Once you’ve had your baby and you’ve conquered the basic needs level on the baby Maslow hierarchy (there is no such thing, but my MBA in HR keeps showing up at times) your over-anxious mind asks “what next? What more can I do to make my life a little more complicated but a little more fun and stimulating for baby?” That’s when I discovered that babies love looking at bright, colourful images… and a random browse on Amazon brought me to the section for flash-cards. I remember having read on some discussion threads in the mommy groups I am part of, that flash-cards were effective to teach kids about all sorts of “stuff.” However, the rigour of it and the need to “teach” had driven me off… but still the products I saw tempted me to hit Add to Cart.

So around when babyT was 6+ months old, and we had started solid foods, I decided it would be a good idea to start telling him the name of the vegetable or fruit he was biting into, basically give things a name. And so arrived our first set of flash cards. I started off with showing him the flash cards at mealtimes – so initially we did images like carrot, beans, banana, mango (he started solids in the month of the Alphonso mango, yayy!); and I spoke the word out aloud a couple of times. I did not always use the word as was written on the card. I used the word that we normally use around the house – so some words were in English, some in Marathi (daddy tongue) and some in konkani (mommy tongue). I’ll come to this shortly – multi-lingual homes.

After showing him selective cards I soon graduated to doing the entire set of cards once a day and we did this almost daily. I soon found that babyT was trying to say sounds like carrot (kaat) and Kellein (keyy for banana). I also referred to this set of cards as the ‘bhaji (vegetables) cards’ and we were so surprised when once we were waiting our turn outside a restaurant in South Bombay (always South Bombay, never South Mumbai, or whatever would happen to SoBo.) babyT squealed and shouted at the top of his baby voice – “Bhajiii” We were stunned, it took us a few seconds to decipher what he just said in babytalk, but we looked around and saw that he was looking at a vegetable vendor selling his wares near the restaurant. So all those days and weeks of flash carding were actually helping in some way. We were quick to add other sets of flash cards to our collection – animals, birds (we have now lost this set somewhere between our mess and the ones we make at grandparents houses), things in my home, body parts etc. I don’t want to sound like a over-excited new mom who thinks the sun, moon and stars revolve around her baby, but babyT had a fairly wide vocabulary around the time he was 10 months. I don’t know if this will translate into him speaking early or having an ability to speak 3 distinct languages that we do speak at home, but even our paed did admit that his vocabularly was definitely above average for his age. 🙂 And I do believe flash carding helped.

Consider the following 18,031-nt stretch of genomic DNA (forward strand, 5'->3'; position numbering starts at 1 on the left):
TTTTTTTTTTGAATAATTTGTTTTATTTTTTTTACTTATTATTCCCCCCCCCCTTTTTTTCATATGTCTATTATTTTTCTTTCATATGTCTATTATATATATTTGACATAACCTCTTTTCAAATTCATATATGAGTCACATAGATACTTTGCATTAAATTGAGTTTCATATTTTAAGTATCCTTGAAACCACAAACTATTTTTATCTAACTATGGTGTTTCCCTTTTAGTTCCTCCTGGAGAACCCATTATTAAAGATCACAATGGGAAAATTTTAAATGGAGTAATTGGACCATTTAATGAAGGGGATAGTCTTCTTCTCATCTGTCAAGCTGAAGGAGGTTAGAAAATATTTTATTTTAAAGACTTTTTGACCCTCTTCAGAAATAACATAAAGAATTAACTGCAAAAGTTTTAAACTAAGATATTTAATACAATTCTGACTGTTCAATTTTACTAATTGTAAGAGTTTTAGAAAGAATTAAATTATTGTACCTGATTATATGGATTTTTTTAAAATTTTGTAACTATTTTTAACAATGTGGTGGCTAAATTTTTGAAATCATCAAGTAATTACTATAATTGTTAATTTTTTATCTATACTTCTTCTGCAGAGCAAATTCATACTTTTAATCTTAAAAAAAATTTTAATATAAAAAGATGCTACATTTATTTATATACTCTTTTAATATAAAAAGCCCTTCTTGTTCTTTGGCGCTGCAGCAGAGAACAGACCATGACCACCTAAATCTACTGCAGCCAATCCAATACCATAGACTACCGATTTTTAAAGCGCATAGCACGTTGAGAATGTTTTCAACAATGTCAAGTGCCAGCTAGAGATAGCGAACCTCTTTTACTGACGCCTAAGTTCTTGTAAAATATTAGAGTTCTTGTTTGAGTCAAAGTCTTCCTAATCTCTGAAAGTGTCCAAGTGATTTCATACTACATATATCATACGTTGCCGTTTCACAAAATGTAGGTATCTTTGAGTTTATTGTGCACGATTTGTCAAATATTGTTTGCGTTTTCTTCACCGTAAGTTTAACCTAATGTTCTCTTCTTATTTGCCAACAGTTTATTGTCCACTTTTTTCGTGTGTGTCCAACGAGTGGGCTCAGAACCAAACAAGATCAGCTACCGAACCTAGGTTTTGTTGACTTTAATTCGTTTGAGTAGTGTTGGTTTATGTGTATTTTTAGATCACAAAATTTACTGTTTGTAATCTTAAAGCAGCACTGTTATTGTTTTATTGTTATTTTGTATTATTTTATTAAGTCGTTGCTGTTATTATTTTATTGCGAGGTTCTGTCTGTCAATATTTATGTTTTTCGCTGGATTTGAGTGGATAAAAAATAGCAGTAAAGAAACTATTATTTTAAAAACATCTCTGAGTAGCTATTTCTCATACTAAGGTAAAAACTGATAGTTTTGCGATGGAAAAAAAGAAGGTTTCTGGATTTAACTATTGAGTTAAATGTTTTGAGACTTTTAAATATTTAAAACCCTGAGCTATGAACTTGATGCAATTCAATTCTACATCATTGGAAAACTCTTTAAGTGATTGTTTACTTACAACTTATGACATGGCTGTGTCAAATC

How I used Flash cards:(Note – this may not be the way flash cards are meant to be used as per the instructions on the box. But I did not want to “teach” anything to a baby that small. Our objective was to find something engaging and enriching.) 

  1. Show the image to babyT and say out the name clearly once or twice. Do this one-by-one for all the cards. Then show the entire set of cards in a flash – while saying out the name just once. Experts say this should be repeated a few times in a day and then everyday. However I did not follow this. I used them whenever we had some time to spare from our other activities or when babyT himself dragged out the cards and brought them to me to read to him.
  2. You can say the name of the object in any language you wish. Ideally use the same word for it that you use at home. For example, in our multi-lingual home we use words which are Marathi, Konkani and English. But we usually stick to only one word per object. Crows are  Kailloh (Konkani), Apple is in English and Brinjals are vaangi (Marathi)
  3. Wherever possible add the actual object along with the card – especially in cases of fruits and vegetables, parts of body.
  4. As the child grows do try and add some descriptions to go with the images – we started to roar like tigers/ lions, say baa or moo for sheep and cows and blinked our eyes and twitched our noses doing body parts. Its quite cute really, every time babyT sees an image or video of a tiger he growls. 🙂
  5. We also talked of songs and stories where that object featured. Nani teri morni (a popular hindi song for babies which talks of peacocks) was referred to or a line sung from when we showed the birds flash cards. 🙂
  6. We made it a point to walk around the supermarket fruits and veggies section, pointing out all the familiar objects from our set of cards.

There are schools of thought which say very young babies shouldn’t be read to or shown flash cards to teach words or reading. However, books and reading have been the major source of comfort, fun and happiness with babyT. He loves books, he loves being read to and he loves receiving books more than toys. We also don’t follow the general guidelines on age wise books (obviously he isn’t reading nuclear physics yet) but we have been reading all sorts of books – touch and feel, hard bound, board books, paperbacks, soft books. Everything that we think we will enjoy and make some sense of. (Wherever we felt books are a little too advanced, we have stored them away for a future date.) So too with flash cards. They have worked really well for us and have benefited babyT immensely. I do hope you think of introducing them to your child. And if you haven’t already begun reading or books, its never too late to do so. 🙂 Happy reading! Happy flash carding!

We used flash cards from AppleTree available on Amazon.in